Want to know the number one cause of utility outages? No, it's not cyber-attacks or terrorist incursions or solar flares or any of the things that get the headlines. It's simple, old-fashioned maintenance. Or I should say, the lack thereof. Things such as vegetation impinging onto power lines or solar panels that have become covered with dust.
Council Lead Partner Enel is piloting the use of drones to help with maintenance inspections. Drones can quickly and easily fly over power lines, solar panels, wind farms and other equipment at a fraction of the cost of using humans equipped with ladders and bucket trucks.
Some of you may hit resistance from the unions, who don't want drones to take away jobs. So if you decide to pilot this concept, be sure to also investigate ways to retrain employees. And be sure the pilot project also tests ways to share costs with other city departments (such as water and public works) that have similar inspection needs. -- Jesse Berst
Drones -- unmanned aircraft systems -- may not have been around all that long but it seems everyone from Amazon to law enforcement and the military are using them. Earlier this year, Council Lead Partner Enel began using them to monitor power lines and equipment in Spain and Russia.
Now its Enel Green Power subsidiary is experimenting with using drones equipped with high-resolution cameras and infrared thermographic gear to inspect its solar arrays and wind farms and their energy storage facilities, as well as marine energy installations. EGP also uses them to for aerial inspections of dams and hydropower plants.
Interesting, but what's the point?
EGP is betting drones will be a valuable contribution to its monitoring and maintenance operations and likely to increase efficiency, cut costs and generally make the business of keeping tabs on its renewable energy generating facilities much simpler.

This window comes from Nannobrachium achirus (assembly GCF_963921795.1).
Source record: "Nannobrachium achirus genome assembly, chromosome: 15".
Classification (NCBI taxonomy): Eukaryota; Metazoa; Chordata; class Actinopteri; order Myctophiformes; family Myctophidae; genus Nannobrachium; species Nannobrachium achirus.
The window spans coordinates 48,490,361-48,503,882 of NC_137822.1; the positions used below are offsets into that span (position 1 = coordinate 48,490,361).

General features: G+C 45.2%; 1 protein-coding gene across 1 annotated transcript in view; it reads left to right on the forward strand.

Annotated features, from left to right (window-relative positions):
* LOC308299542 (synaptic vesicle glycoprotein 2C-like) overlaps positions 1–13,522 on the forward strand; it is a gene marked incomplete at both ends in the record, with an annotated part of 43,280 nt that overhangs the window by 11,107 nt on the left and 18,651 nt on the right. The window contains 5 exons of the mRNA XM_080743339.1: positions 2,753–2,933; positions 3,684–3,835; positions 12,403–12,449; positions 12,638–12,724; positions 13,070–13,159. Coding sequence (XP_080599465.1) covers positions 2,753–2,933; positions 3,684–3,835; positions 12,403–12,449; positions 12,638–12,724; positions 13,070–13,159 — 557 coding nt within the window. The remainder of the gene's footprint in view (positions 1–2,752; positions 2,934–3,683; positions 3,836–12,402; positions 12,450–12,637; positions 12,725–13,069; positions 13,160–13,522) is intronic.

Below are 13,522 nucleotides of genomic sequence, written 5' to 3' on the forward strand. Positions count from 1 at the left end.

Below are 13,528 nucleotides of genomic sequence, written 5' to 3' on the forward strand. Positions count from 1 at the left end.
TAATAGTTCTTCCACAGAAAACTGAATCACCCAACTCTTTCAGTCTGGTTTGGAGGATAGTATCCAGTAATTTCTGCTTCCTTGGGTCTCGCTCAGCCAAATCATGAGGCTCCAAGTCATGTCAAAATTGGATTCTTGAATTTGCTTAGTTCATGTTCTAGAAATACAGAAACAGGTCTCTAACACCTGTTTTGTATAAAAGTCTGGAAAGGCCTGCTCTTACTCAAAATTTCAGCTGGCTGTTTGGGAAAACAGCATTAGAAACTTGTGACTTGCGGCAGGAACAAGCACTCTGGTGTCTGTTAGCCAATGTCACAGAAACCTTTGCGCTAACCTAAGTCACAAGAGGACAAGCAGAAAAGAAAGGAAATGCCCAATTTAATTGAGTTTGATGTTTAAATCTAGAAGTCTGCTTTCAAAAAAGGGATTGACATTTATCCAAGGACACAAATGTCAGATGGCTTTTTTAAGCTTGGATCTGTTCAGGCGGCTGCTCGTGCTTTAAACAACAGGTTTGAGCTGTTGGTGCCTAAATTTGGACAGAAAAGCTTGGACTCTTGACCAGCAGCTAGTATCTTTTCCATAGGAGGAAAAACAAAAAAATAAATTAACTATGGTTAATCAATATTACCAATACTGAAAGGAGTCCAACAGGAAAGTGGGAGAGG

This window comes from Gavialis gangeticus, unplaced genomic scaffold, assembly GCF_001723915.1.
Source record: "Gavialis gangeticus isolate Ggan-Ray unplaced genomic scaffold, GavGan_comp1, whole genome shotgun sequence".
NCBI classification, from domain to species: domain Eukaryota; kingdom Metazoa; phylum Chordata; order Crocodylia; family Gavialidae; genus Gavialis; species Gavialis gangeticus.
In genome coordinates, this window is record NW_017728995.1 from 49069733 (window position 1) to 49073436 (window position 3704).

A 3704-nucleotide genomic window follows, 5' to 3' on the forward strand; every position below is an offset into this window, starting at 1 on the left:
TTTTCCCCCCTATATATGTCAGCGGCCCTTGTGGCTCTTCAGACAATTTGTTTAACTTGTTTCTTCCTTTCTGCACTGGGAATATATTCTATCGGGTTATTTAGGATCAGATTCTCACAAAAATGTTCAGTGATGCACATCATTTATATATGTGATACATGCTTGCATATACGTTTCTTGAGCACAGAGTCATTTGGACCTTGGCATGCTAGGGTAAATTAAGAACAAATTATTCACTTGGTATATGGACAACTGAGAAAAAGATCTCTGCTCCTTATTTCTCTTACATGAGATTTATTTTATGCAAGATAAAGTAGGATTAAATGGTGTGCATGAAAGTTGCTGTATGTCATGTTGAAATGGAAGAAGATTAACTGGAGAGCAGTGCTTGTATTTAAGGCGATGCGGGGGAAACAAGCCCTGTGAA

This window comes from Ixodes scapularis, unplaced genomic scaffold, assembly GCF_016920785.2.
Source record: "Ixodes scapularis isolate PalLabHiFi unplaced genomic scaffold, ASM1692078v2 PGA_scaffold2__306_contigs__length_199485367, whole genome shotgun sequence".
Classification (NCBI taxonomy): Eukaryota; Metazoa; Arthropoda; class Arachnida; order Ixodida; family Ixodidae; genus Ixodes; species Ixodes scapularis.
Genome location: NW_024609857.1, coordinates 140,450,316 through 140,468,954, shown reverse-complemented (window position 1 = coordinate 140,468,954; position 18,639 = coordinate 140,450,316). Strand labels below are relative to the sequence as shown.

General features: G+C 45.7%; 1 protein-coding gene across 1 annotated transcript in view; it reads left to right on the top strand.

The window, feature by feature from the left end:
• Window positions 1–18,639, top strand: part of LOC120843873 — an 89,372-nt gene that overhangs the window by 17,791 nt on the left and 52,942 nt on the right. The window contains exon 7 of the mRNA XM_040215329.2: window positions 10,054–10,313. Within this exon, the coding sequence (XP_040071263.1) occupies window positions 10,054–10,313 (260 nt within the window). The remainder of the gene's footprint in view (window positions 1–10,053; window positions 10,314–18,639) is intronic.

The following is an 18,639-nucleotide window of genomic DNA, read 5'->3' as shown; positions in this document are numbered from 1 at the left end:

And safer. If the pilot project is successful, the drones will in many cases be able to replace monitoring and maintenance work that always has been done on the ground. Often that work meant sending employees into high-altitude areas risky enough to jeopardize their safety.
Speed is another factor in EGP's equation. Drones have been able to inspect the 10,000 solar panels installed over four hectares at its Deruta solar arrays in Perugia, Italy -- in a little less than an hour. The panels are mounted on greenhouse roofs at one of the arrays, roughly 15 feet off the ground. It's easy to see why a drone flyover, even at slow speeds, would be much faster than employees clambering up and down ladders to perform the inspections -- not to mention safer.
EGP also is using drones for aerial inspections at its Barrea Lake hydropower plant in Abruzzo, Italy, where they monitor the condition of the surrounding lake slopes -- again with increased efficiency, reduced costs and more employee safety, EGP said.
Enel says out with coal, in with renewables (and lots of them)
Why some utilities are giving away free electricity. (Could it work for your city?)
Why Enel is helping train "solar grandmas" in Latin America
Doug Peeples is a Portland, Oregon-based writer specializing in technology and energy. Follow @smartccouncil on Twitter.